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Regional News of Wednesday, 18 December 2013

Source: Graphic Online

Eschew violence against women

The Network for Women Rights in Ghana (NETRIGHT) has called for a change in the perceptions and attitudes of both genders that justified violence against women (VAW).

According to the group, there were still strong cultural and traditional perceptions that made VAW acceptable in some jurisdiction.

Therefore, they called on traditional and political leaders and other stakeholders to help through outreaches workshops and other community programmes to eradicate the perceptions that defined violence against women.

Giving an overview of the status of women for 2013, Ms Hilary Gbedemah, a member of NETRIGHT, said the status of women still needed to be improved, despite the fact that few women had been appointed to higher and political positions.

Ms Gbedemah, who is the Director of Law Consult, called for the reactivation of the Domestic Violence Board to address violence issues, adding that budget allocation to institutions dealing with violence must be increased.

She called for a defensive action to deal with the emergence of child prostitutions and the new forms of VAW in the country.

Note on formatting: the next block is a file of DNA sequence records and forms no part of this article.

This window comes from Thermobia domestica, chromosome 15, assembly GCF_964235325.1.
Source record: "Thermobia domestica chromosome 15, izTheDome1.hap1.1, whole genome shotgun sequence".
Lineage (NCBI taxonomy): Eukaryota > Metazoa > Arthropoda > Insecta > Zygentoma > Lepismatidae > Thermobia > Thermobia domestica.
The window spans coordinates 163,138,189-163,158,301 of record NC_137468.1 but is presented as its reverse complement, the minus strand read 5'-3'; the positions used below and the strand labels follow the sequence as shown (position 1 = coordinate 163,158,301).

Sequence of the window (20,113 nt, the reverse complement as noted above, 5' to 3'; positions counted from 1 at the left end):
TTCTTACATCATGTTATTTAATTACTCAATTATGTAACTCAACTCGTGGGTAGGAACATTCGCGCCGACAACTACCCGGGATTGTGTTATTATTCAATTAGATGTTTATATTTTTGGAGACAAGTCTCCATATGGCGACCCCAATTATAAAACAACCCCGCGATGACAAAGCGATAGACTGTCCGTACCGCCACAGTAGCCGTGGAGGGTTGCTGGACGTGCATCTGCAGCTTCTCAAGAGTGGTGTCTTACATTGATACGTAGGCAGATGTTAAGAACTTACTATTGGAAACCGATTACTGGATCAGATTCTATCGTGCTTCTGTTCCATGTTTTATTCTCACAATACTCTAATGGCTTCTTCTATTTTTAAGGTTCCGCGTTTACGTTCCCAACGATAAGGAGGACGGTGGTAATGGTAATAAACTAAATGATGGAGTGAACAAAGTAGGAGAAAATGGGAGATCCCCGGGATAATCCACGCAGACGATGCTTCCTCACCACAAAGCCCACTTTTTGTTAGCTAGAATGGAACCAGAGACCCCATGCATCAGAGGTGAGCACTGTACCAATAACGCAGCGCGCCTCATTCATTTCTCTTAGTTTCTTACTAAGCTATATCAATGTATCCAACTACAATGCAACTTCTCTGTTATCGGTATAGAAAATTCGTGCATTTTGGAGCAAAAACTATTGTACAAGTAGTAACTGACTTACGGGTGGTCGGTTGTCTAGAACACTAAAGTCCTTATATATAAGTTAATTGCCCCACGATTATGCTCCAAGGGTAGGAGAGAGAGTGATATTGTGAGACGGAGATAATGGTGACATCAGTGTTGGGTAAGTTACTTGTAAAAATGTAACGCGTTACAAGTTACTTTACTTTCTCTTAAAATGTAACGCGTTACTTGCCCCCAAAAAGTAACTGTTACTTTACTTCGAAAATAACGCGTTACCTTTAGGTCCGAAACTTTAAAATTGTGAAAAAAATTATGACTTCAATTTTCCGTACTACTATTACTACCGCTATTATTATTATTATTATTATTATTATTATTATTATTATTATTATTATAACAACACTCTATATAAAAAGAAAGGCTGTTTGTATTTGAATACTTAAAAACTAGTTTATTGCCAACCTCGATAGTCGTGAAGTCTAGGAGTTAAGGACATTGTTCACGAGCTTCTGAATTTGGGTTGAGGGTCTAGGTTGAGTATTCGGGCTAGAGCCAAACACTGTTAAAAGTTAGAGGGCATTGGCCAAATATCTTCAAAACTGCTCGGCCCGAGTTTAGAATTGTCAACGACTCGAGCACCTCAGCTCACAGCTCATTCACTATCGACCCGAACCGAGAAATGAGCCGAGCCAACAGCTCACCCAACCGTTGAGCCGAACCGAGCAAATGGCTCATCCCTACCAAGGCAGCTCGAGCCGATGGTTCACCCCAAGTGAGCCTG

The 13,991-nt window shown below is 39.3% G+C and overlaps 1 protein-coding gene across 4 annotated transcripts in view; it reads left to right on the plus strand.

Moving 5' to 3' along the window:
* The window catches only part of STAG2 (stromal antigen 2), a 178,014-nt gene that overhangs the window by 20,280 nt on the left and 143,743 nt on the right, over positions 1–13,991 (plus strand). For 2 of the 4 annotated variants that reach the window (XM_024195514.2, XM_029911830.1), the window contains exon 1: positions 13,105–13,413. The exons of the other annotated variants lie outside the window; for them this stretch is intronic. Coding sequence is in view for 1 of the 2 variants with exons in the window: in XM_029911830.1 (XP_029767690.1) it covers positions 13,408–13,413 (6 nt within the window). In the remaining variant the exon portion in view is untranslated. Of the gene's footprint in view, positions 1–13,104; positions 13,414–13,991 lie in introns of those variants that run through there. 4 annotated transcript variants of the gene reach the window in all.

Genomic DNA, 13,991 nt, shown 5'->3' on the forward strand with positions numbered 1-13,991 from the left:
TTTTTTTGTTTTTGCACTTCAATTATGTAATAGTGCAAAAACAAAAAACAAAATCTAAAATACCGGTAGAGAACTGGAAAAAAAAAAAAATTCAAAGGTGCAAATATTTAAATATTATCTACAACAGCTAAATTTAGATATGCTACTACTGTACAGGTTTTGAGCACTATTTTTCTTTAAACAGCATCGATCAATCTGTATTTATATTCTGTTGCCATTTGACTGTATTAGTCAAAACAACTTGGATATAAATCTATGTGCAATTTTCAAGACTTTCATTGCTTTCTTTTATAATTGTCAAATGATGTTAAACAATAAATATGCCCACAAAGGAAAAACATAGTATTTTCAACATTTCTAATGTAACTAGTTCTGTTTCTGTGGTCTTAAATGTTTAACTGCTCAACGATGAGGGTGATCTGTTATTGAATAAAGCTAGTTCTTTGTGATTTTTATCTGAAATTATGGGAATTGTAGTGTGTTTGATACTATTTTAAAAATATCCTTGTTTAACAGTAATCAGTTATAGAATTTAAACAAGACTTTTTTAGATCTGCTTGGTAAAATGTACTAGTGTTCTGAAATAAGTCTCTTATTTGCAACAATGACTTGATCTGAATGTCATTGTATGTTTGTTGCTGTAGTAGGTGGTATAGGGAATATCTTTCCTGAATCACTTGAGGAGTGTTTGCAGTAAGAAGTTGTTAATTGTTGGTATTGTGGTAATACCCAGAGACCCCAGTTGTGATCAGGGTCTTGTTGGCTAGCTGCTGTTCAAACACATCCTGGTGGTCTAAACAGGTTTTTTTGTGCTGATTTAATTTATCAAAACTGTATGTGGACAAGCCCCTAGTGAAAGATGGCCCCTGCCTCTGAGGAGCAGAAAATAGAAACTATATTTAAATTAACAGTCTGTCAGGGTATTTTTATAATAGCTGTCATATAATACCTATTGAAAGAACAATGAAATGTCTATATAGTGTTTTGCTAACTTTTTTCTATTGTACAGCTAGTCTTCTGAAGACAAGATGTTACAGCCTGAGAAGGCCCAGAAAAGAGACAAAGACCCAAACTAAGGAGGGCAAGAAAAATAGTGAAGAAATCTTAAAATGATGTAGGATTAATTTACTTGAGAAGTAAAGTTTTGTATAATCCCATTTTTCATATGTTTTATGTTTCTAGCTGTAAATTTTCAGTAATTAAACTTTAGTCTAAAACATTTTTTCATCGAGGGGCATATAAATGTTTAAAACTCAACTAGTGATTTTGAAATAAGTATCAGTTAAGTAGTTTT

As key players in the market places, Ms Gbedemah urged the government to engage women in the design and execution of the proposed modern markets to be built.

She expressed happiness at the proposed new markets, and said women deserved to work in decent market environments that have toilet facilities, well connected electricity and potable water.

Ms Gbedemah said the government should help to empower women in the rural areas, especially in the acquisition of lands for farming.

She condemned cyber violence, the practice of photographing intimate encounters between males and females posted on the Internet, verbal violence, particularly against women in politics, harassment and indecent text messages.

She encouraged the media to help stop portraying women as sex objects.

She appealed to policy makers to revise old policies that sought to prevent pregnant teachers, nursing and midwifery trainees from taking final examinations or staying in school to continue their programmes of study.

In his contribution, Dr James D. Clayman of the LEKMA Hospital suggested that the government should consider including ambulance lanes during road constructions to ensure that emergency cases were easily and promptly attended to.

In dealing with maternal issues, he said the ambulance lanes would help transport women who needed to be referred to other hospitals easily adding that delay in the traffic sometimes led to the death of most women in labour.

He also emphasised that one factor that also contributed to maternal death was the attitude of some health workers and their slow response to emergency cases.

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